Even though it is perhaps not surprising for the applications to repns of reductive Lie groups or reductive adele groups, and of reductive p-adic groups, yes, irreducible unitaries of products $G\times H$ are (completed) tensor products of irreducible unitaries of the factors. However, I think this is not "trivially" true, because it depends on showing that these groups are "type I", meaning that "factor repns" are actually isotypic. Many naturally-occurring groups fail to have this property. This property for p-adic reducitve groups was completely proven (in the supercuspidal case) only as late as 1974, by J. Bernstein. Yes, Harish-Chandra proved type-I-ness for reductive Lie several years earlier.

But, then, granting that, the $L^2$ version of your question is affirmative.

Probably the more general assertion (about spaces of moderate-growth functions) has an affirmative answer, but I would not know how to prove it quickly.

The abstract question about decomposition of irreducible repns of products on larger classes of TVSs is essentially open, I think, even for reductive groups, unless something has happened in the last decade or two.

Edit: for examples like theta kernels, it depends partly on how one chooses to define the things. Even in simpler situations, outside of $L^2$ there is a loss of "semi-simplicity", for example, residues of Eisenstein series are quotients with typically uncomplemented kernels. If the Segal-Shale-Weil/oscillator repn is taken to be the *unitary* one, then since the groups are type I there is a direct integral decomposition into isotypic components (factor repns), on general principles. There is no a-priori guarantee about multiplicites... although many results are known (Howe-conjecture things, first-occurrence stuff due to Kudla-Rallis and others) about the structure.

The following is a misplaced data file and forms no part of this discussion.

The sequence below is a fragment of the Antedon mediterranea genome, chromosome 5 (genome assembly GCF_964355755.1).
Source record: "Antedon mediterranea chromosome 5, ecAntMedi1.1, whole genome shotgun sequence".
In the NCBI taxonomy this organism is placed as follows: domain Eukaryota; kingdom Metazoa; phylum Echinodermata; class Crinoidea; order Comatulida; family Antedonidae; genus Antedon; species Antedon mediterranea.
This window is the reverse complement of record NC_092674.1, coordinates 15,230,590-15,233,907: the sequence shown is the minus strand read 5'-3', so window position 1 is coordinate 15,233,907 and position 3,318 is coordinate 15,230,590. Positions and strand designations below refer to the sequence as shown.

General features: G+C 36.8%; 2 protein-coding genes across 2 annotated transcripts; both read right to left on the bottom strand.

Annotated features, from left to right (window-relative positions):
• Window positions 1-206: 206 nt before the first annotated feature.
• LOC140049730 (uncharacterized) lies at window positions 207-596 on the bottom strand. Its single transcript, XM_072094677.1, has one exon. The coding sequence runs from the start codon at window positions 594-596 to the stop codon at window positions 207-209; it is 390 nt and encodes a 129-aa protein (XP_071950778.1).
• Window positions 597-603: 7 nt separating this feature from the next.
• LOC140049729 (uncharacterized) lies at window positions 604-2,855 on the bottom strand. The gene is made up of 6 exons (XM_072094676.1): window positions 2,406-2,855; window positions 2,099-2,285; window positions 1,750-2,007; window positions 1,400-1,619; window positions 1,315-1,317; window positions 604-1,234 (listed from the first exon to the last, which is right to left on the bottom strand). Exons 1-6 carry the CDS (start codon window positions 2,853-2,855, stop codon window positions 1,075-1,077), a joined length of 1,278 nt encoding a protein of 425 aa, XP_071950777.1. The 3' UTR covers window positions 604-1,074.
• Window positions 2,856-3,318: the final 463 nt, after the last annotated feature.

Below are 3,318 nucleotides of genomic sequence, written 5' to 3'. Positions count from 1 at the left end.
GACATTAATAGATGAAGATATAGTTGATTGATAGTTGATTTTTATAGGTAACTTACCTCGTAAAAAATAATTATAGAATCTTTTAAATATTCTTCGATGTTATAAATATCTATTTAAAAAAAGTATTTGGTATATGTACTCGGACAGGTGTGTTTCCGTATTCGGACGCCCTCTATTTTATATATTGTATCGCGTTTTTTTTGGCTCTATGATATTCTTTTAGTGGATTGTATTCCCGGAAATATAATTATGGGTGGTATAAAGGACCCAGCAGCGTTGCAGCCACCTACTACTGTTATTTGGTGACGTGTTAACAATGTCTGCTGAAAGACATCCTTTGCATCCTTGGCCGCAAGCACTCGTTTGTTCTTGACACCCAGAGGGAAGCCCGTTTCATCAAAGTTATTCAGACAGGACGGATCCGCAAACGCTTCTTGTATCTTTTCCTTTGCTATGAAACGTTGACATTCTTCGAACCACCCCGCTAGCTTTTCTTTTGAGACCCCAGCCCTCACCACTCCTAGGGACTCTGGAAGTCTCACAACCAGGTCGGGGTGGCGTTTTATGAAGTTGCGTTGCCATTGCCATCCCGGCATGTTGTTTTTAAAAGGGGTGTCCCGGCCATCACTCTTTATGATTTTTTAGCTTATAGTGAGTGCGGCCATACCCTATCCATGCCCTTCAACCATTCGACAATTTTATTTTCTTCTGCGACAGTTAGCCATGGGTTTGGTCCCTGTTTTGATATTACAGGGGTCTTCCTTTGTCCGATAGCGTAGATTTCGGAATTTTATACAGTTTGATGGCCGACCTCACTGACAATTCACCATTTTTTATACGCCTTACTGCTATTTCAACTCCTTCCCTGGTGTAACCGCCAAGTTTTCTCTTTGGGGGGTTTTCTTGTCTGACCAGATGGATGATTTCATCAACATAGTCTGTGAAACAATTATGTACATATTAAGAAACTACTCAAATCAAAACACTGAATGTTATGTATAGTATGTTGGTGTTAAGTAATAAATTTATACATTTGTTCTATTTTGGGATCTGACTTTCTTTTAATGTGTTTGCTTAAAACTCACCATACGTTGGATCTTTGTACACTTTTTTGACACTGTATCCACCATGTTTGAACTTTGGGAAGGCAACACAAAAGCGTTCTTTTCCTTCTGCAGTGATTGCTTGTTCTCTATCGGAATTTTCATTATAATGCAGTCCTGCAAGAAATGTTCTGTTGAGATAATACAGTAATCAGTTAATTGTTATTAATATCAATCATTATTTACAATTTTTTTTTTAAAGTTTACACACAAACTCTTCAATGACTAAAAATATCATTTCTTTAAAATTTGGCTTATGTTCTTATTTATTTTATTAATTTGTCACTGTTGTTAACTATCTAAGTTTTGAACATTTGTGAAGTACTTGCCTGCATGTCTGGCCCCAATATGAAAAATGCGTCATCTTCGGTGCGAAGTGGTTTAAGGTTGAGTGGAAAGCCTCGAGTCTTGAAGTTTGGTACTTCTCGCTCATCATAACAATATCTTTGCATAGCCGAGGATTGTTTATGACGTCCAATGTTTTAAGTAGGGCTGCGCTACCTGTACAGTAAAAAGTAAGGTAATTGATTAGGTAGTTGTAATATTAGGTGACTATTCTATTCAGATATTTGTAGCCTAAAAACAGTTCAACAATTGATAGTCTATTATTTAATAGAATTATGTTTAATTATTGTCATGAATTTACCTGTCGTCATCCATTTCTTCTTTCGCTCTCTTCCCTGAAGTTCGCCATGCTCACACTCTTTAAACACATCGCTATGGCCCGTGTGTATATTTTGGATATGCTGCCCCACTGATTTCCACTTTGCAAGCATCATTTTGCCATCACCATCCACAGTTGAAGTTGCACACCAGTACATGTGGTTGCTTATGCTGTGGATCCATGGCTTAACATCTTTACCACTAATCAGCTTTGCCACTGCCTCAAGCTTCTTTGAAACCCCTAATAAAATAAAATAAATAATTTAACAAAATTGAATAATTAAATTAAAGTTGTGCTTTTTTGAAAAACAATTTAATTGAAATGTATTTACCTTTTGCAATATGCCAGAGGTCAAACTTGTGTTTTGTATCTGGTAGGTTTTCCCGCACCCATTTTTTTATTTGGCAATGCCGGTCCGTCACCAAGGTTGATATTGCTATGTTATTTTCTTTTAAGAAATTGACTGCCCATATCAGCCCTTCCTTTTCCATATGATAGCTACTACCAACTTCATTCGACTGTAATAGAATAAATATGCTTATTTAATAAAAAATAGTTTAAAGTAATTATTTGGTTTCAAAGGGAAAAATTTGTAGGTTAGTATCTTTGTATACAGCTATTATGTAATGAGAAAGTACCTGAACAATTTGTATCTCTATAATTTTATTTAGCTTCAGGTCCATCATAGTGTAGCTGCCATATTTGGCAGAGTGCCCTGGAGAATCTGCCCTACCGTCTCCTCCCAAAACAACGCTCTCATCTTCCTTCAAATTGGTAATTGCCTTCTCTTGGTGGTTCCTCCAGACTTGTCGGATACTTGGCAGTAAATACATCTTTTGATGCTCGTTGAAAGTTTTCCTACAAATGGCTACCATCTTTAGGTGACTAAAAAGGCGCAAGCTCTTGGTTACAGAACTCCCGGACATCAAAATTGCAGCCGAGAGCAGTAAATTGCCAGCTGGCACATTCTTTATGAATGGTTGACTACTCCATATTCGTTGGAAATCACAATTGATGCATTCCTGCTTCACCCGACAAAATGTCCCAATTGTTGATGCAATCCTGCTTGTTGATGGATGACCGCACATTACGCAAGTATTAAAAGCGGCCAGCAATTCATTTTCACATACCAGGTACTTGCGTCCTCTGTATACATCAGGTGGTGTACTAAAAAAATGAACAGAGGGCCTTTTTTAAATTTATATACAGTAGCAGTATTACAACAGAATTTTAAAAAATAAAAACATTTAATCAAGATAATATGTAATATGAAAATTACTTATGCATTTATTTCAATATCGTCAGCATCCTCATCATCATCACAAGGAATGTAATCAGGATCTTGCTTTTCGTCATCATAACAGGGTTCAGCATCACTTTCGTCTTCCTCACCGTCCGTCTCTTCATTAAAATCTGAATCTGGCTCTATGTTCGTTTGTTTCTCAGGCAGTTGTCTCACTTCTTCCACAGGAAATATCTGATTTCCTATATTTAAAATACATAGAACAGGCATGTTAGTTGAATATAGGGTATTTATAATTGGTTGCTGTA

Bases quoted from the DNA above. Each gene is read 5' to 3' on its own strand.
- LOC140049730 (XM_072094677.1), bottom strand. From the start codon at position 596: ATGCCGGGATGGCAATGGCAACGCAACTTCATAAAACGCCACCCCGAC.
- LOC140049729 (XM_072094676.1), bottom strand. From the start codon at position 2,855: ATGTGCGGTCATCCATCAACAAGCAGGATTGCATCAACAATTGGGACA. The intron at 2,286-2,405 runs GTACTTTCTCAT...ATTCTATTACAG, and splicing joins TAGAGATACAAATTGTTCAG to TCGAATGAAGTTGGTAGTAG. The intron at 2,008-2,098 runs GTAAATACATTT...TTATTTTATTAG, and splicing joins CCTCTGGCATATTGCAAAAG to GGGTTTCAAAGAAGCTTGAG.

Edit-edit: ... which reminds me of a hazard: for example, with real-anisotropic orthogonal groups larger than the symplectic groups in pairings, the trivial repn of the orthogonal group maps (Siegel-Weil) to a copy of a holomorphic discrete series containing Siegel-type Eisenstein series. The point is that the repn is unitary, but the Eisenstein series is not in automorphic $L^2$. Of course there is no paradox, but there is some risk of saying irrelevant/silly things. A similar minor hazard is already present for non-compact arithmetic quotients, since Eisenstein series enter the spectral decomposition "continuously", are not in $L^2$ individually, but of necessity generate unitary repns "abstractly", as would any "generalized eigenfunction" entering a decomposition of a Hilbert space.

Another edit: About Type I... Certainly one direction, that a tensor product of irreducible unitaries of $G,H$ is irreducible unitary, is not difficult. It is the other direction, that an irreducible unitary of $G\times H$ necessarily factors as (completion of) $\pi_1\otimes \pi_2$, that requires something (I'm pretty sure!) In looking at the natural argument to prove such a factorization, at some point one finds that the big repn restricted to $G$ has endomorphism algebra with center consisting only of scalars. *If* we can conclude that the repn is isotypic (=sum or integral of a single irreducible), then the factorization will succeed. Otherwise, the argument stops, in any case. Alain Robert's book on repns of locally compact groups mentions some not-type-I groups. I do not know enough about them to make a counter-example to a claim that this hypothesis is not necessary. Indeed, conceivably the failure of the proof mechanism does not deny the conclusion...?